As a lawyer James should know that until the scientifc community sees his article published and the subject of peer review, and then “accepted” as true, it is just a theory…and not scientfically valid at all….You will never get the gun community to agree this is the way to measure a best carry gun…as everyone is an expert…I find it an interesting read, but after concealed carry for 4 different law enforcement agencies and lots of training…I personally dont find a double stack necessary….I carry a Glock 43, which replaced my PF9 and my wife has the Ruger LC9s….all three shoot good groups at 25 yards….suggesting they are plenty big and all hold 7 or more rounds…..a single spare magazine puts the totaly far above what any CCW should need or could ever justify for a self defense shooting….that being said, if you can hit a human sized head at 25 yards, then bigger is not better…the 3 we have will drop easily into the front pocket of jeans or cargo pants and never be seen…that being said the Keltec PF9 is superior to the others in both size and weight…it is the choice backcup for most of the cops and troopers that I know…..just my 2 cents….did I mention I spent 4 years in deep cover assignments which gives me a bias toward tiny 9mms…..?

    • iksnilol

      A HYPOTHESIS, NOT A THEORY YOU NUMB-SOMETHING!

      • Big City Lawyer

        Actually, the law does not accept a proposed scientific conclusion in the same way we might define theory or hypotheses which are used interchangeably. In fact the US Supreme Court defines scientific validity differently. The Court says before a witness can testify as to an expert opinion it must be based on a “theory” that has been published, subject to peer review from other experts on the subject, and thirdly, only then accepted as a valid “method” of reaching a result on the theory. Once the methodology is accepted by the experts in the discipline may a witness use that method or technique to use in forming his opinion.
        The court does not use the word hypothesis nor would anything called a hypotheses be allowed in evidence. Daubert has now been the law accross the country for at least a dozen years. I personally have appealed a half dozen cases to a state Supreme Court on the subject. Just Google “Daubert standards” and you will get thousands of articles…
        The law looks at things differently from industry and science many times.

        • iksnilol

          Wuuut?

          I was always taught that theory = peer reviewed and accepted as truth (for now, until the opposite is proven).

          • ostiariusalpha

            *accepted to the degree by which testable or observable evidence can be shown, that have not been contradicted by other equally testable or observable evidence.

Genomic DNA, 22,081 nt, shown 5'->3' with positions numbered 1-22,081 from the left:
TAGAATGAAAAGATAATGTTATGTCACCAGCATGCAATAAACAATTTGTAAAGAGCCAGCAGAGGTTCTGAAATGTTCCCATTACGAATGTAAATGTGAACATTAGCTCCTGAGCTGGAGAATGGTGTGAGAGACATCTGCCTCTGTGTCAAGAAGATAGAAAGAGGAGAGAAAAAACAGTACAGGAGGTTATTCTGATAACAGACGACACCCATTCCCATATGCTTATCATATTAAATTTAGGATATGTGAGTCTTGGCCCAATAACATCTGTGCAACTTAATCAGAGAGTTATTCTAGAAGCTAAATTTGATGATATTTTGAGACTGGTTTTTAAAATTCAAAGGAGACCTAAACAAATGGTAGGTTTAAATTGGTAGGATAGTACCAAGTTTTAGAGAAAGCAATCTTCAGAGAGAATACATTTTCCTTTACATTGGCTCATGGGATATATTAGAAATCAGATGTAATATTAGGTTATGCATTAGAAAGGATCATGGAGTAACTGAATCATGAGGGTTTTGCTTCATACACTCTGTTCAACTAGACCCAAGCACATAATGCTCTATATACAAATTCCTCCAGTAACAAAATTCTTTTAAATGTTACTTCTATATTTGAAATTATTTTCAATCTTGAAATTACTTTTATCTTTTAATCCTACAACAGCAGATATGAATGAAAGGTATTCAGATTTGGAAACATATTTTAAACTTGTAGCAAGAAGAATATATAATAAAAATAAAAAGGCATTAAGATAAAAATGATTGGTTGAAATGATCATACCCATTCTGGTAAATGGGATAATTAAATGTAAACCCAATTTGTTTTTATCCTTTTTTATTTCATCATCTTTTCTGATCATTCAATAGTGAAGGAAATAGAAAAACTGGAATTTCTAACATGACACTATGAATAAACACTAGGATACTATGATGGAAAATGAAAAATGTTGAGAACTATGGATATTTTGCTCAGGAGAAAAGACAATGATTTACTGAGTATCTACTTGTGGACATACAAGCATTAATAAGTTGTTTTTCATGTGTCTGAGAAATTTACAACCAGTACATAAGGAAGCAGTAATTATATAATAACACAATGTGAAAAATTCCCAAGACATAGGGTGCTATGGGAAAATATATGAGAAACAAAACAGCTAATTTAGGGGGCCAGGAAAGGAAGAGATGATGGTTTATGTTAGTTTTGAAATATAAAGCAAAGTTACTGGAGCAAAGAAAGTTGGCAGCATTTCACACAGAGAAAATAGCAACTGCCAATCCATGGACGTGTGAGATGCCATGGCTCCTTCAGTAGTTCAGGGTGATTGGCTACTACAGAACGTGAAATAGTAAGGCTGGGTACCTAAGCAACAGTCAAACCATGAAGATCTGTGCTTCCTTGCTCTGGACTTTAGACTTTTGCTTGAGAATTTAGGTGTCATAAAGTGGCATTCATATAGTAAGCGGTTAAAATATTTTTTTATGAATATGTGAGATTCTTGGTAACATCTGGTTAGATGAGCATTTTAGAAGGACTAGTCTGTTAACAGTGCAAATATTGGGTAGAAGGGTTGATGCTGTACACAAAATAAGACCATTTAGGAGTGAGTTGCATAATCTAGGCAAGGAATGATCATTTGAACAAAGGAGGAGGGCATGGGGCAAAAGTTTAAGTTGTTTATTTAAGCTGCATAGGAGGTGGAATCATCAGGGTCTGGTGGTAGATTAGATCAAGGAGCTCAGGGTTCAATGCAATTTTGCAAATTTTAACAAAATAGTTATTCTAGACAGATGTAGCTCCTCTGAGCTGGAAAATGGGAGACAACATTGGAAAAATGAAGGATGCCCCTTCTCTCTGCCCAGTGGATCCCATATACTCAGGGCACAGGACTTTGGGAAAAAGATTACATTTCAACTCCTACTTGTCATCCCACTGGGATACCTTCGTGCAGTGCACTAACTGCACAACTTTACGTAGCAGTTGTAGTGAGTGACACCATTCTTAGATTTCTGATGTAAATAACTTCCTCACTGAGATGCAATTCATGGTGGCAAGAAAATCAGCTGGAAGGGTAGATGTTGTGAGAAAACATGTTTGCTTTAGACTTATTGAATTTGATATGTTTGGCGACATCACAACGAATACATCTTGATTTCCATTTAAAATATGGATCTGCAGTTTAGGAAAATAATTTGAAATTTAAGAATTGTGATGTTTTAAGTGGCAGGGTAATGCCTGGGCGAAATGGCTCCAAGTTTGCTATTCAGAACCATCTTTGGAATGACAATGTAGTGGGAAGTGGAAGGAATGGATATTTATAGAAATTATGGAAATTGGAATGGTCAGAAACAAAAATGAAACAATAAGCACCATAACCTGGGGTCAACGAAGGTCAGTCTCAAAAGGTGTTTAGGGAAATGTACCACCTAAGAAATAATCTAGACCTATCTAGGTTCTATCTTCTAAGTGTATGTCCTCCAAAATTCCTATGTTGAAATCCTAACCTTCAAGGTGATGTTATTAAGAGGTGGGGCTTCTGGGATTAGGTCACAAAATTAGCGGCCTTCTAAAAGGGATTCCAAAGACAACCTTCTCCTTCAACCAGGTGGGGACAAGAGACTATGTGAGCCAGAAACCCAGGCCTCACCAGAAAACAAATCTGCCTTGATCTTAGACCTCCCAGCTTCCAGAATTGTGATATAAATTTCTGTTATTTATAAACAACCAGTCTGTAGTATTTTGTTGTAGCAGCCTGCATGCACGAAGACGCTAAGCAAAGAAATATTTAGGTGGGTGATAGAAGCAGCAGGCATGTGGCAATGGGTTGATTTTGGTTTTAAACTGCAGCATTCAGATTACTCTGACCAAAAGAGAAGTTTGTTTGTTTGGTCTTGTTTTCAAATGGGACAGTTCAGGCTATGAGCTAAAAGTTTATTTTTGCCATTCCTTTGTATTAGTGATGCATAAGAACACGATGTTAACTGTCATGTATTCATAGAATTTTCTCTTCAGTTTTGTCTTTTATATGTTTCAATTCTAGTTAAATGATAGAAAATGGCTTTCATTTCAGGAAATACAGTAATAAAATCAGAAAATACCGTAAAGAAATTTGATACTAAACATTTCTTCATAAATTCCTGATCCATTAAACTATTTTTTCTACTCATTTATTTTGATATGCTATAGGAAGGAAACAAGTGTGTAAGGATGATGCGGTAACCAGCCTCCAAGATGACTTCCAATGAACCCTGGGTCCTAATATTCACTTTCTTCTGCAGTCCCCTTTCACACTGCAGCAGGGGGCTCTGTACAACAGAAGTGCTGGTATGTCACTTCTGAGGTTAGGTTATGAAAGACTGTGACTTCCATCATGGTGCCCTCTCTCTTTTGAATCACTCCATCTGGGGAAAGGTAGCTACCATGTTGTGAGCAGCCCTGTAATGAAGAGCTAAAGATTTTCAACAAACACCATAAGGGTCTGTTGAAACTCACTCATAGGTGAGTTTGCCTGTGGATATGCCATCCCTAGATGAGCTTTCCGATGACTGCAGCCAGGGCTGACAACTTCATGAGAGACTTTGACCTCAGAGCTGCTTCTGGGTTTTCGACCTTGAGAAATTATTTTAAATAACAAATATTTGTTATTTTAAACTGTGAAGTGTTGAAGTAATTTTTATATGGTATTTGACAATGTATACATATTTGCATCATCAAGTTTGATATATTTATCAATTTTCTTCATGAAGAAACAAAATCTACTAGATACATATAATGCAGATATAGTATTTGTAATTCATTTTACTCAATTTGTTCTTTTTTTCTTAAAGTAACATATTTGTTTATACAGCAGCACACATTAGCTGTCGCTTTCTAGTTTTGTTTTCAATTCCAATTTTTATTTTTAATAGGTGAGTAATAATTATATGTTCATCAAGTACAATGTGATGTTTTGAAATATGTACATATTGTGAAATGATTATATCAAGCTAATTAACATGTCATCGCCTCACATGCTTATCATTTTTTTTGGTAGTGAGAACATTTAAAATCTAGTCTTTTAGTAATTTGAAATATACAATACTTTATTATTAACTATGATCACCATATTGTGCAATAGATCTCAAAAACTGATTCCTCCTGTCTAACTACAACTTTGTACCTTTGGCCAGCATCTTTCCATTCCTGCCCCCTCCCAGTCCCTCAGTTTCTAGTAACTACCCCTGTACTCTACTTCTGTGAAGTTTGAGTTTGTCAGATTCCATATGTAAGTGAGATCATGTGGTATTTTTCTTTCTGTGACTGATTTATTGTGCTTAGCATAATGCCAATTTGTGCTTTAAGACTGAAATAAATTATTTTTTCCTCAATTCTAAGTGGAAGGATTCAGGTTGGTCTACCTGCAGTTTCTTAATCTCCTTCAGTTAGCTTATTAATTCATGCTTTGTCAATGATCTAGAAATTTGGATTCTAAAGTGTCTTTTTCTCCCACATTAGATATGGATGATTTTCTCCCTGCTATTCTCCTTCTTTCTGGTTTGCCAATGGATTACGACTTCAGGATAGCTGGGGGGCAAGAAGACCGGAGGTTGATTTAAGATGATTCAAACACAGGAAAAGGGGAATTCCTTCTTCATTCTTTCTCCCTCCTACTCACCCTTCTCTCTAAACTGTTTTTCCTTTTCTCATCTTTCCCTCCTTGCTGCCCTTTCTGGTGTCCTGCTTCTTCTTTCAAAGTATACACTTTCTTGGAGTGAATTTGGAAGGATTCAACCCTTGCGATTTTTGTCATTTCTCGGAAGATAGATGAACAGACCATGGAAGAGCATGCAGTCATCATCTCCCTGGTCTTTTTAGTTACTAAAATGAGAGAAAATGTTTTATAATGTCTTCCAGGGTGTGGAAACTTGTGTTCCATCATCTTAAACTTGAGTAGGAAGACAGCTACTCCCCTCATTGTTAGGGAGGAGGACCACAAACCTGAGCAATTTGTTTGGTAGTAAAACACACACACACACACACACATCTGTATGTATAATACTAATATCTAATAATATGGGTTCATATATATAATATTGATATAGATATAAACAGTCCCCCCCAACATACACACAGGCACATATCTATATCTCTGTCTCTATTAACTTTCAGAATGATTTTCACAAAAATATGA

fify

          • Bill

            I believe it is just the opposite; hypotheses can be quantitatively tested, theories must be reduced to one or more testable hypotheses. Or a theory could be considered a set of tested hypotheses, or disproved by the same.

            I was also taught that you can’t really prove a theory; you can only fail to disprove it, but I think that concept has fallen out of favor, at least when presented to the public.

          • ostiariusalpha

            Which is almost exactly what I wrote, except that mine is more correct. 😉

          • Bill

            NERD FIGHT!!!!!!! 😉

    • James R.

      I appreciate the well developed comment, but a few remarks in response: (1) “Science” was invoked for humorous purposes only; (2) The article/video was a ranking based upon a metric, not an advocation of that metric (check my disclaimer), and; (3) That said, numbers are numbers, can’t argue with them.

      • Bill

        “numbers are numbers, can’t argue with them”

        You sir have obviously never sat through a couple years of graduate level stats and research methodology classes nor had to defend a thesis. 😉

        This doesn’t apply to the study of economics, which is just voodoo wearing a tie.

  • Catt Stark

    Beretta PX4 Storm Sub Compact also uses a 15 round mag that doesn’t make the gun any bigger just slightly heavier.

  • Isaac Newton

    Just a thought: Normalize the size and capacity factors to be <1 before adding so that each gets equal weight. Moreover, it may be more appropriate to multiply the factors rather than add.

  • Wanderlust

    Better way to do this test: Since you basically are comparing the volume of the grip + rear of the slide a simple solution: put gun into a unbroken plastic grocery bag. Dip just rear of gun into a known volume of water while in the bag (yeah so it does not get wet) up to the trigger. Measure change in volume of water. This accounts for any curves or dips and would be more accurate. Cans still use wight etc unchanged but you could even get an accurate revolver test this way (since most of a revolver is way thinner then its widest point). Good article.